Bulldog Bugle

The student news site of Animo Jefferson Charter Middle School

Bulldog Bugle

Bulldog Bugle

Climate change and marine animals

A turtle trapped in plastic.
A turtle trapped in plastic.

Many students are taught about climate change. They learn the long term effects it has on humans, plants and the planet as a whole. Something I’ve noticed they haven’t really talked about is how it effects the ocean’s animals.

What Is Climate Change?

Climate change refers to the long term change in weather or temperature. There are many different types of climate change. This includes air pollution, water pollution and land pollution. All of them have a serious effects on not only our lives, but the life around us as well. According to SRG.org, the global average temperature is expected to rise 1.5 degrees Celsius between 2026 and 2042 and by 2032 to 2050, the damage done to the planet will be irreversible.

The Global Temperature change

Why Should We Care?

According to Secore.org, water pollution such as littering and oil spills in the ocean can affect sea animals and plants in many ways such as damage to coral reefs, migration of species to colder water and mutations to species. Coral reefs provide nursery and shelter to fish. If they were destroyed it could lead to an economic disaster and a less diverse ocean. Sea animals migrating to colder water can lead to a mass extinction event, as it has happened thousands of years ago. It can also kill these species as many of them are not adapted to the colder environment.

Mutations in sea animals can spread diseases and kill many of them due to illnesses caused by the mutation. Air pollution can also affect our oceans. According to NOAA.org, this form of harm is called “Ocean Acidification.” This happens when carbon dioxide in the air is absorbed by the sea water, causing chemical reactions and harm to fish and other sea creatures. This chemical reaction can alter food chains in the ocean, and eventual altering to food supply for us.

Diagram of ocean acidification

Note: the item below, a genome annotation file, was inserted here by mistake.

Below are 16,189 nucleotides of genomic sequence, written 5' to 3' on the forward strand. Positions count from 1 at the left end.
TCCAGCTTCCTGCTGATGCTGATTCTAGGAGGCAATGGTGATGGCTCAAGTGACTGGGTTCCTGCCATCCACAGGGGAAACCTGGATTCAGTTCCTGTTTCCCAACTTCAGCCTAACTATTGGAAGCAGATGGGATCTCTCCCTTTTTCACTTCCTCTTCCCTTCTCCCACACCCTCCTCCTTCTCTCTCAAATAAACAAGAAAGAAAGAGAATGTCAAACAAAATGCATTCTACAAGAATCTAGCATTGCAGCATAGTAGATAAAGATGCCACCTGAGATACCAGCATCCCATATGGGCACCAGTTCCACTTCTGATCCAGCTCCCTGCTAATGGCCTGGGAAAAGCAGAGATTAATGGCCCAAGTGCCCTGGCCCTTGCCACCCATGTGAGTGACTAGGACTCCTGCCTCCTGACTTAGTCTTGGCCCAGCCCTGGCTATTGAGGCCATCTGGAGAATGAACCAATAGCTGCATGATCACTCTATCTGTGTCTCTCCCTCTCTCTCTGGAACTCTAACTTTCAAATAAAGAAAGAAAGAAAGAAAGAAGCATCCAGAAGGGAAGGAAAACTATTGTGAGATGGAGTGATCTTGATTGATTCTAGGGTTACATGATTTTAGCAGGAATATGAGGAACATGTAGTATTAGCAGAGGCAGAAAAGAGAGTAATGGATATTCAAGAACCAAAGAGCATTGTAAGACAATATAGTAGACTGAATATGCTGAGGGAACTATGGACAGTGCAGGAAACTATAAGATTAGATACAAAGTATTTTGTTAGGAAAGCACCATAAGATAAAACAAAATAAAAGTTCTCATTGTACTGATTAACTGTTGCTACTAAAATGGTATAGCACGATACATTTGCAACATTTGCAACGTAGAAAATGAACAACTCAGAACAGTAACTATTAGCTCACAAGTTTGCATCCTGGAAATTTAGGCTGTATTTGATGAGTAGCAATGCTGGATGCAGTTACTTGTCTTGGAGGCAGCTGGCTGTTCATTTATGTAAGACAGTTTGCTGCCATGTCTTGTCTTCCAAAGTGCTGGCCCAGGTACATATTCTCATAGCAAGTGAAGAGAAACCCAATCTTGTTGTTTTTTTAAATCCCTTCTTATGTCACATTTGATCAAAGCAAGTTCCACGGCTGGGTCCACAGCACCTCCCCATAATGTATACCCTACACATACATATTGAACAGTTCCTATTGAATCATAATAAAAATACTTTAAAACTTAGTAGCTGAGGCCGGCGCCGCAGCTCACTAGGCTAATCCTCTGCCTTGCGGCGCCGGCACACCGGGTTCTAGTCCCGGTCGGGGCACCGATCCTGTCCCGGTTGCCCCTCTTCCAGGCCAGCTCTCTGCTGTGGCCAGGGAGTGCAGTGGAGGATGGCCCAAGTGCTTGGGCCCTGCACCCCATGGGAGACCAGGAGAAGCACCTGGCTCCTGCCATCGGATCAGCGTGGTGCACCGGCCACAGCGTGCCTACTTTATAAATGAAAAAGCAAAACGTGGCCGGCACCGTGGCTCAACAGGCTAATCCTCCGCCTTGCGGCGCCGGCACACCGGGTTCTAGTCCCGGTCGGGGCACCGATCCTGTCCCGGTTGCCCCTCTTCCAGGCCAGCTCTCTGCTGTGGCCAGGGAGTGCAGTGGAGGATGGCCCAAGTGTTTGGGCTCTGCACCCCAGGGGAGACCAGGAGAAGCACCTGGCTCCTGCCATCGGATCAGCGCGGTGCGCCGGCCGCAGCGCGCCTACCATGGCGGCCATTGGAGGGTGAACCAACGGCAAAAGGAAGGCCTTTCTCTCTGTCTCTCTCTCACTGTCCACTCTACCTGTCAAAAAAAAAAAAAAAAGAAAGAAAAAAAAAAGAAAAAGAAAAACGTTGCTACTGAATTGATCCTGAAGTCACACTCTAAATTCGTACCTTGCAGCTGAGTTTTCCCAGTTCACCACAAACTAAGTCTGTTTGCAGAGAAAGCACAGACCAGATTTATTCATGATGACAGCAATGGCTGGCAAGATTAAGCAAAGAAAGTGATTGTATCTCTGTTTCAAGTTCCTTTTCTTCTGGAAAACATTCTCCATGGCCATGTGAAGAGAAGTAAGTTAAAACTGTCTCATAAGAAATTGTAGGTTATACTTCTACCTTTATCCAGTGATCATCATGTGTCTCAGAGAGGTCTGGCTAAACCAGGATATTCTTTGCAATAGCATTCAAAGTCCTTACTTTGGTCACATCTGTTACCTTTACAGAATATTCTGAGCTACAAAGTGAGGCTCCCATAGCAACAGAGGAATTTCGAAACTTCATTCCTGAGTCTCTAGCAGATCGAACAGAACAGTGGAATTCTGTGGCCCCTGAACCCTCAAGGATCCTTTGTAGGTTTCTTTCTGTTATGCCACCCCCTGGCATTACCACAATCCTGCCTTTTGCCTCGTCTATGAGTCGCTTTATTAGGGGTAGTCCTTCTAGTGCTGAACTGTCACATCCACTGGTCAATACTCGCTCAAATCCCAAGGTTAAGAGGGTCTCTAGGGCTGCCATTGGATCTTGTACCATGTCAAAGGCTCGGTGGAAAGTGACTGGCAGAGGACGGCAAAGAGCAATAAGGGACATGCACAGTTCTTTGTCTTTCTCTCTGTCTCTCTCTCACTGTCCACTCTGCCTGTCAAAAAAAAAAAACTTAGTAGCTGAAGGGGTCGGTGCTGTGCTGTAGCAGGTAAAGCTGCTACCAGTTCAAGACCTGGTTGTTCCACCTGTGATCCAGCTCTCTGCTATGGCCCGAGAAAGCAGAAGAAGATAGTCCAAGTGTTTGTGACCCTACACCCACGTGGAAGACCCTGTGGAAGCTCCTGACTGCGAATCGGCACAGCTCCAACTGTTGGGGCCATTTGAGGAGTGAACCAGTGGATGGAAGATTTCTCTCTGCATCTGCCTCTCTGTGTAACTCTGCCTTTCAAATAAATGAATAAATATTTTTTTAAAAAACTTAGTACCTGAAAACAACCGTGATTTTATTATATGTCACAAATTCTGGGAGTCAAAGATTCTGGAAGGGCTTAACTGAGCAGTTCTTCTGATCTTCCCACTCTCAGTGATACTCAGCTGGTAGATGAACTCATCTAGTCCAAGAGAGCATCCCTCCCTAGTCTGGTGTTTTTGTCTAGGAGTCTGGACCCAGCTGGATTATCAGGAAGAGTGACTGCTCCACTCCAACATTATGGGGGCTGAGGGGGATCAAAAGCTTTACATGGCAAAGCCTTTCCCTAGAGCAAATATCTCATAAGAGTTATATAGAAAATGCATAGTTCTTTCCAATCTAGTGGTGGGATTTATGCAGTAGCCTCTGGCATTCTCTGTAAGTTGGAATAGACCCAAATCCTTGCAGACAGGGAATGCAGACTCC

According to OECD.org, both solid and liquid waste end up in the ocean. Those come from accidental or purposeful disposal into the ocean, whether it be through sewer drains or oil rigs. Another cause that also affects us is air pollution. If you’re not well informed on it, air pollution happens when smog from cars or factories, or any foreign gas that ends up in the air, is trapped by our earth’s atmosphere. This creates a greenhouse effect, earning those gases the names of greenhouse gases. These greenhouse gases eventually warm up the planet, that being global warming.

The temperature rising in the ocean eventually causes ice to melt in frozen areas, which causes the water levels to rise. This isn’t as much as a problem for marine life as it is for us. But, when the water gets warmer, the fish migrate to colder areas. This shouldn’t be a bad thing, but according to NOAA.org, there are dams built which stop the fish from leaving, causing a decline in the fish population.

How Do We Stop It?

According to Raleighnc.org, you can prevent climate change by picking up litter, which stops it from ending up in the ocean. Sweeping fertilizer back into the grass, however, doing it before it rains can allow it to wash into storm drains and waterways. Mulch or compost grass and waste from your yard. If you can’t compost, leave the waste in your yard as blowing it into the street can clog storm drains. Wash your car or other equipment where the water can drain into grass or gravel instead of in the street where it can go into storm drains. Don’t pour motor oil into storm drains, as this can harm the animals. Instead, take it to your nearest auto part store. Don’t clean spills by hosing them down, instead use and or another absorbent onto the spill. Once it is dry, put it in a garbage can. 

In conclusion, doing the things stated above may not stop what’s going on immediately, but little by little, we will see a change. With the Clean Water Act, water made for fish to swim in and that are welcome to fishing has doubled according to the U.S Environmental Protection Agency. According to NRDC.org, not only have industries adapted to prevent more than 50 million pounds of toxic waste from being disposed of into the ocean, but the wetlands loss decreased a lot compared to before the Clean Water Act.

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Niani Ayala, staff writer

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